In GHSP Inc v AB Electronic Ltd, the parties failed to conclude the written terms of their contract. GHSP's written terms would have imposed unlimited liability on AB. AB's terms would have excluded any liability for consequential loss or damage and restricted liability to certain works of rectification or repair.
GHSP sent several purchase orders, each of which stated that its contractual provisions were to be incorporated. AB sent several acknowledgements which stated that its terms were to apply. Due to commercial pressure from the ultimate purchaser, AB's supply of equipment to GHSP started before their written contract was finalised. It was later discovered that the equipment was defective, resulting in substantial losses.
The issues for the court were whether the equipment had been supplied on the terms of GHSP's purchase order, on AB's terms and conditions or on "some other terms and if so which?". The parties agreed that if if neither set of terms was incorporated into the contract, because there was plainly a contract for the supply of the equipment which was performed, in the absence of such express terms the contract would be governed by and incorporate the implied terms of the Sale of Goods Act 1979, including the implied term that the "goods supplied under the contract are of satisfactory quality".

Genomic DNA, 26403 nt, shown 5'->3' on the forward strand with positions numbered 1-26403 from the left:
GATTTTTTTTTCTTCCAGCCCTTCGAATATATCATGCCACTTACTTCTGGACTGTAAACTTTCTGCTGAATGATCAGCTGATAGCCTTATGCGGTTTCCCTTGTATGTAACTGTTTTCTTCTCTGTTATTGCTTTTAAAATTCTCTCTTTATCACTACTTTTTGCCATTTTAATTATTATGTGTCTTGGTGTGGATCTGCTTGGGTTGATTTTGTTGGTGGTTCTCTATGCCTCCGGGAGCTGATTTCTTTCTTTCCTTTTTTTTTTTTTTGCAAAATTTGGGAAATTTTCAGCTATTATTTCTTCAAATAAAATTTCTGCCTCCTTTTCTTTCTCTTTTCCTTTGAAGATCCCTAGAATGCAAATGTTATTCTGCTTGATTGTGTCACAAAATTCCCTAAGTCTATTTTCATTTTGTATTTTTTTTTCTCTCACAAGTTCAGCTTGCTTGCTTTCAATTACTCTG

In most cases where there is a "battle of the forms", there is a contract as soon as the last set of terms is sent and received without objection being taken to those terms. In some cases the battle is won by the party who "fires the last shot". However, the conduct of the parties must always be considered, as well as the objective interpretation of the documents, and acceptance by conduct can always be inferred.
The evidence was that in negotiations both parties had made it very clear that they were not prepared to contract on the basis of the other's contract conditions. The judge held that there was no evidence of express acceptance of written contract terms, nor any conduct which indicated an acceptance of written contract terms. Consequently, the contract was held to incorporate the implied terms of the Sale of Goods Act 1979. AB was therefore exposed to unlimited liability, subject to any other defences it may have to the claim.
If you require any further information about any of the items mentioned, or if you have been forwarded this update by a colleague and would like to receive it direct, please contact David Kirkpatrick, Associate Solicitor and Professional Support Lawyer for the Construction & Engineering Department (0370 194 1663. email firstname.lastname@example.org).